Nebraska’s prison system is still overcrowded – at least 158 percent of design capacity at the latest count. That’s 5,338 people in facilities designed to hold 3,375.
In 2015, lawmakers gave the Department of Corrections until July 1, 2020 to reduce that number to 140 percent or declare an emergency. Such emergency would require the release of parole-eligible individuals in a safe and orderly manner. Can you imagine the debate over the definitions of the words I used in that sentence? Can you imagine the fear and loathing such a move would foment?
Let’s put a human face on this. These people are more than numbers on a spreadsheet. These are fathers and mothers and brothers and sisters and aunts and uncles and children and grandchildren and nieces and nephews of somebody. Once-productive citizens who can be once again. But some things have to change, and soon.
Nebraska Corrections Director Scott Frakes has told the Legislature’s Judiciary Committee that his department will probably fail to meet the mandatory deadline. Committee Chairman Sen. Steve Lathrop of Omaha said he is concerned that the state will be staring at an emergency if they don’t act now. He asked Frakes what the Legislature can do to help.
Frakes said he and his staff take the matter seriously and will do what they can to reduce inmate population. But he had no recommendations other than to ask that senators support Governor Pete Ricketts’ proposed budget request for $49 million for two new high-security units (384 new beds) at the Lincoln Correctional Center. Construction likely won’t be complete until 2023, two years past the deadline.
I applaud the Corrections Department for wanting the new units to place the state's most dangerous in one central location in Lincoln, where they'd be less likely to cause problems that make it harder to rehabilitate other prisoners. The placement of high-security inmates at the rural Southeast Nebraska facility near Tecumseh was never a good idea. Given four dead people in two riots at the facility and on-going staffing problems, it’s time to change the focus of that institution.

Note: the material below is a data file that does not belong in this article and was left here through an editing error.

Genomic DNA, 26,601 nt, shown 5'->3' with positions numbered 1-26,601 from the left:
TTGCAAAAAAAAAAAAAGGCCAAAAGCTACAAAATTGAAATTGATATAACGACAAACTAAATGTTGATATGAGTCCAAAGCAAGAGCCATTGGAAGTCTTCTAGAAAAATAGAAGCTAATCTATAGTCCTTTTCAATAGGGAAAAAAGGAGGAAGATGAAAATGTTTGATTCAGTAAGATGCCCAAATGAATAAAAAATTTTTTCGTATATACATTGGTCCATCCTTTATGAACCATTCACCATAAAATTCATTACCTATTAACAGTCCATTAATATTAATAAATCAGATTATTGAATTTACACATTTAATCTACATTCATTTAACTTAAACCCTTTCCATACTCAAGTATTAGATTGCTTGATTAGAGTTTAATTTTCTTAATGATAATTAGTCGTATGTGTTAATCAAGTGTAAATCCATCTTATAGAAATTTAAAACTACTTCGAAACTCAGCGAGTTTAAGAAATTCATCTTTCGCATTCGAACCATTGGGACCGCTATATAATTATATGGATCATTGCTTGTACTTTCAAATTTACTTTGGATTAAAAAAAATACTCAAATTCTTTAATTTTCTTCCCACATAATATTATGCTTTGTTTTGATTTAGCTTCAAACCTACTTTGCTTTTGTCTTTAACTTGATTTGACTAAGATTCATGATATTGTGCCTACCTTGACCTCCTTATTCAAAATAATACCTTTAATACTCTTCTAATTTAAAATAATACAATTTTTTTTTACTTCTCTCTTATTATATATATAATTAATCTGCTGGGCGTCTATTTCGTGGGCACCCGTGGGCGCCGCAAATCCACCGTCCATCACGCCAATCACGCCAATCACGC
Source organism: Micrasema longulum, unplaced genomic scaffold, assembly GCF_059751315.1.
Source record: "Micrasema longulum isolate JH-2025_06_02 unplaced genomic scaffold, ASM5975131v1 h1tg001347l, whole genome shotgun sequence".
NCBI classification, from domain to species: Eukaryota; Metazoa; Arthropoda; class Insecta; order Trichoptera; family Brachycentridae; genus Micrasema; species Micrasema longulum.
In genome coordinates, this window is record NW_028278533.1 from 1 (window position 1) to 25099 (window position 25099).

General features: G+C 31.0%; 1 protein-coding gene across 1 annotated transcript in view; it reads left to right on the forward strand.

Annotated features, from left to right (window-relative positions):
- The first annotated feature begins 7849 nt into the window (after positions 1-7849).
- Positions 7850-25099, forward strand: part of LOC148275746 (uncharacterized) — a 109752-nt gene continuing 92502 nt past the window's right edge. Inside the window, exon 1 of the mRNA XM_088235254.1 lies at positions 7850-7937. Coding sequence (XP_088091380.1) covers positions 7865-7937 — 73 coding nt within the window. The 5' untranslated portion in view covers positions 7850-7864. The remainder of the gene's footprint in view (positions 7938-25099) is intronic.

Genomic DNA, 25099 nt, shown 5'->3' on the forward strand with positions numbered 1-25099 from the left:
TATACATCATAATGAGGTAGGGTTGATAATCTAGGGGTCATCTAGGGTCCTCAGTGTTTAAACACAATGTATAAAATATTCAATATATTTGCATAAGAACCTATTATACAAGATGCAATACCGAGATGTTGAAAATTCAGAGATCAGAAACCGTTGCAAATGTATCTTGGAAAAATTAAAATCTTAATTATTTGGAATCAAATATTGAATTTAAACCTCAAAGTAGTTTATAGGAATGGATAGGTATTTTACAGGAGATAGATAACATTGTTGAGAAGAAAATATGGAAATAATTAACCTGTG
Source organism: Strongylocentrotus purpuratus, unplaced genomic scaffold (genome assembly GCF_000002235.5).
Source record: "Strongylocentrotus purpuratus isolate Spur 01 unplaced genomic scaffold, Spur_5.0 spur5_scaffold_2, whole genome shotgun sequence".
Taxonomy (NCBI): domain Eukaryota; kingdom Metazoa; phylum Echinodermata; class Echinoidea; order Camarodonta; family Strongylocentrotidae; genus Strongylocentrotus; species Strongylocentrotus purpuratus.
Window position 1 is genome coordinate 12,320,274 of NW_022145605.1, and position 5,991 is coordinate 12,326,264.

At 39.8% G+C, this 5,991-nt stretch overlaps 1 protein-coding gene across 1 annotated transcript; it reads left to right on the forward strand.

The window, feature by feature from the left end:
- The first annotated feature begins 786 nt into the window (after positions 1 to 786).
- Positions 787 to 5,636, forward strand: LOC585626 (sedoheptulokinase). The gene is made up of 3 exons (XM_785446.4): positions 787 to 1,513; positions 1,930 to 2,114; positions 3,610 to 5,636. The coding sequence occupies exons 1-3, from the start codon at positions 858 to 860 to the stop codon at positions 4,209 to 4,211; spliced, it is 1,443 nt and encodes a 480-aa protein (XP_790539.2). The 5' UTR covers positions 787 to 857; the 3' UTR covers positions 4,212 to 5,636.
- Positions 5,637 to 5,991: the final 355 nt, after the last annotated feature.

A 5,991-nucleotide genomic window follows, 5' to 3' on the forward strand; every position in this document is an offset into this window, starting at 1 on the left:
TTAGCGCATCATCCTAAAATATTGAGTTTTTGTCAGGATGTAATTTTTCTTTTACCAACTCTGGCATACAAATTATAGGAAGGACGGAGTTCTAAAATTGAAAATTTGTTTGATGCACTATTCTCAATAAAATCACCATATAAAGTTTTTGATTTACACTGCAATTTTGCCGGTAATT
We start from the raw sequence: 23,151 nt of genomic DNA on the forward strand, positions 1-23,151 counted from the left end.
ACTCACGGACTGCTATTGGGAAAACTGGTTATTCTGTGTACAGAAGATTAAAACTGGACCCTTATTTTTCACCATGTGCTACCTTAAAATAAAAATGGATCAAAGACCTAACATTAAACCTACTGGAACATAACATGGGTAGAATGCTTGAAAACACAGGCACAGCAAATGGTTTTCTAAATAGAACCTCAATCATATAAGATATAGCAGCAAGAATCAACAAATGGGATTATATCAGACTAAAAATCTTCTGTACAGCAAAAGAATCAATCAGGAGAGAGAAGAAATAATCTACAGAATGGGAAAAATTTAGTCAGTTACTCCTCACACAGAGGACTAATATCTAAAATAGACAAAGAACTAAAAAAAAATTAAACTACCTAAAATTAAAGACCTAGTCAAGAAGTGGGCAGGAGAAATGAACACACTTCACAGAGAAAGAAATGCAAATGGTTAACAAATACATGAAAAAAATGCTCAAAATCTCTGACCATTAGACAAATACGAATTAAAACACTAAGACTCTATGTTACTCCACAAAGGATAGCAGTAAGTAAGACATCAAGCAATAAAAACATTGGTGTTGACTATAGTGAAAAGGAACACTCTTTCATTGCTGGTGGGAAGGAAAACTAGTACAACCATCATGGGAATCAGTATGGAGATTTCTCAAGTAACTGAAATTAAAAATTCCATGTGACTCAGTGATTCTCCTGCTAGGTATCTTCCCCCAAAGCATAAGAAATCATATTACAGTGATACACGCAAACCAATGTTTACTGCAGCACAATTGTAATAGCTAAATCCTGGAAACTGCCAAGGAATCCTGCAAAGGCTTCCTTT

Committee member freshman Sen. Wendy DeBoer of Omaha, voiced concern that prison officials aren't doing enough to address the immediate problem. "I feel a little bit like we're in a house that's on fire, and we're installing fireproof tiles," she said.
Committee member Sen. Kate Bolz, of Lincoln, suggested lawmakers also look at state agencies outside of corrections -- such as parole, probation and the court system -- to help reduce the inmate population.
Nebraska Board of Parole Chairwoman Rosalyn Cotton says the board is working to release as many parole-eligible inmates as possible, but doesn't want to compromise public safety just to meet the deadline.
I like Bolz’ suggestion. Great strides have been made with drug courts and veteran’s courts that seem to be lessening the numbers of people headed to prison by diverting them to probation and programs that will help them instead of just warehousing them. Perhaps the proposed DUI courts and other rehabilitation programming would lessen the numbers going into the system. It’s time for the Legislature to make those things happen, now.
Lawmakers set the overcrowding deadline as part of a 2015 prison reform package to hold the corrections department accountable in reducing prison crowding. Parole and rehabilitation emphasis in that package has yet to produce the desired results.
Revisit it and fix it!
J.L. Schmidt has been covering Nebraska government and politics since 1979. He has been a registered Independent for 20 years.